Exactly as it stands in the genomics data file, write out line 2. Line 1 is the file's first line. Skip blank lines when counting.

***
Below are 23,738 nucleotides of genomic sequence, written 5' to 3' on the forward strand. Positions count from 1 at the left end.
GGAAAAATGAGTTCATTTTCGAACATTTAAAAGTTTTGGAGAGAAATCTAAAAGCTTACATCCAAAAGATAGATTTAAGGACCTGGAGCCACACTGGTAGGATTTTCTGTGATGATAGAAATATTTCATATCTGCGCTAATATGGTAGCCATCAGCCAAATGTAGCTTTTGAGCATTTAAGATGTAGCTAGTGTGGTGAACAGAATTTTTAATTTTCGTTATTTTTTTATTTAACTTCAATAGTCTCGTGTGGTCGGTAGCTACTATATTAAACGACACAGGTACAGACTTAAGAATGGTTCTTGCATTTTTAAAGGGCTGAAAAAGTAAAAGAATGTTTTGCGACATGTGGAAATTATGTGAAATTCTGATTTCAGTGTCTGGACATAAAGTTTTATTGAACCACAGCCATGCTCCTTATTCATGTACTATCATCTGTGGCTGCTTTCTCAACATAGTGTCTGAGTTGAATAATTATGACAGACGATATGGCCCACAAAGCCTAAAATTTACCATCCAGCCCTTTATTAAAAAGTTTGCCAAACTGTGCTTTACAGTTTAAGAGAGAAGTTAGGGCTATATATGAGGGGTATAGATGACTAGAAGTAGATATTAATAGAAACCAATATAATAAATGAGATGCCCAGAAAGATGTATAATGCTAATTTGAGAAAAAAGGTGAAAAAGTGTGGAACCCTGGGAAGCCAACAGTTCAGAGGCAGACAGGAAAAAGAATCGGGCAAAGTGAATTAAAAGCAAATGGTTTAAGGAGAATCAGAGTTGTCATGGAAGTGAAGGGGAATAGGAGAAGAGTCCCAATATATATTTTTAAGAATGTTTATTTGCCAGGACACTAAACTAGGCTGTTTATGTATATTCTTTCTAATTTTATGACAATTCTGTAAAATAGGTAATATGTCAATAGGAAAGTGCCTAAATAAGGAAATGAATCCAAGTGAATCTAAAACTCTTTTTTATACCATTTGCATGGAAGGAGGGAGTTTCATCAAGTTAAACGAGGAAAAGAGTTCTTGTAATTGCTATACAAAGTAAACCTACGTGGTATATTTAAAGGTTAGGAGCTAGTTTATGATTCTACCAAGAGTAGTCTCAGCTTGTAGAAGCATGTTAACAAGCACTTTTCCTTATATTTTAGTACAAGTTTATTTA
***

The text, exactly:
GGAAAAATGAGTTCATTTTCGAACATTTAAAAGTTTTGGAGAGAAATCTAAAAGCTTACATCCAAAAGATAGATTTAAGGACCTGGAGCCACACTGGTAGGATTTTCTGTGATGATAGAAATATTTCATATCTGCGCTAATATGGTAGCCATCAGCCAAATGTAGCTTTTGAGCATTTAAGATGTAGCTAGTGTGGTGAACAGAATTTTTAATTTTCGTTATTTTTTTATTTAACTTCAATAGTCTCGTGTGGTCGGTAGCTACTATATTAAACGACACAGGTACAGACTTAAGAATGGTTCTTGCATTTTTAAAGGGCTGAAAAAGTAAAAGAATGTTTTGCGACATGTGGAAATTATGTGAAATTCTGATTTCAGTGTCTGGACATAAAGTTTTATTGAACCACAGCCATGCTCCTTATTCATGTACTATCATCTGTGGCTGCTTTCTCAACATAGTGTCTGAGTTGAATAATTATGACAGACGATATGGCCCACAAAGCCTAAAATTTACCATCCAGCCCTTTATTAAAAAGTTTGCCAAACTGTGCTTTACAGTTTAAGAGAGAAGTTAGGGCTATATATGAGGGGTATAGATGACTAGAAGTAGATATTAATAGAAACCAATATAATAAATGAGATGCCCAGAAAGATGTATAATGCTAATTTGAGAAAAAAGGTGAAAAAGTGTGGAACCCTGGGAAGCCAACAGTTCAGAGGCAGACAGGAAAAAGAATCGGGCAAAGTGAATTAAAAGCAAATGGTTTAAGGAGAATCAGAGTTGTCATGGAAGTGAAGGGGAATAGGAGAAGAGTCCCAATATATATTTTTAAGAATGTTTATTTGCCAGGACACTAAACTAGGCTGTTTATGTATATTCTTTCTAATTTTATGACAATTCTGTAAAATAGGTAATATGTCAATAGGAAAGTGCCTAAATAAGGAAATGAATCCAAGTGAATCTAAAACTCTTTTTTATACCATTTGCATGGAAGGAGGGAGTTTCATCAAGTTAAACGAGGAAAAGAGTTCTTGTAATTGCTATACAAAGTAAACCTACGTGGTATATTTAAAGGTTAGGAGCTAGTTTATGATTCTACCAAGAGTAGTCTCAGCTTGTAGAAGCATGTTAACAAGCACTTTTCCTTATATTTTAGTACAAGTTTATTTA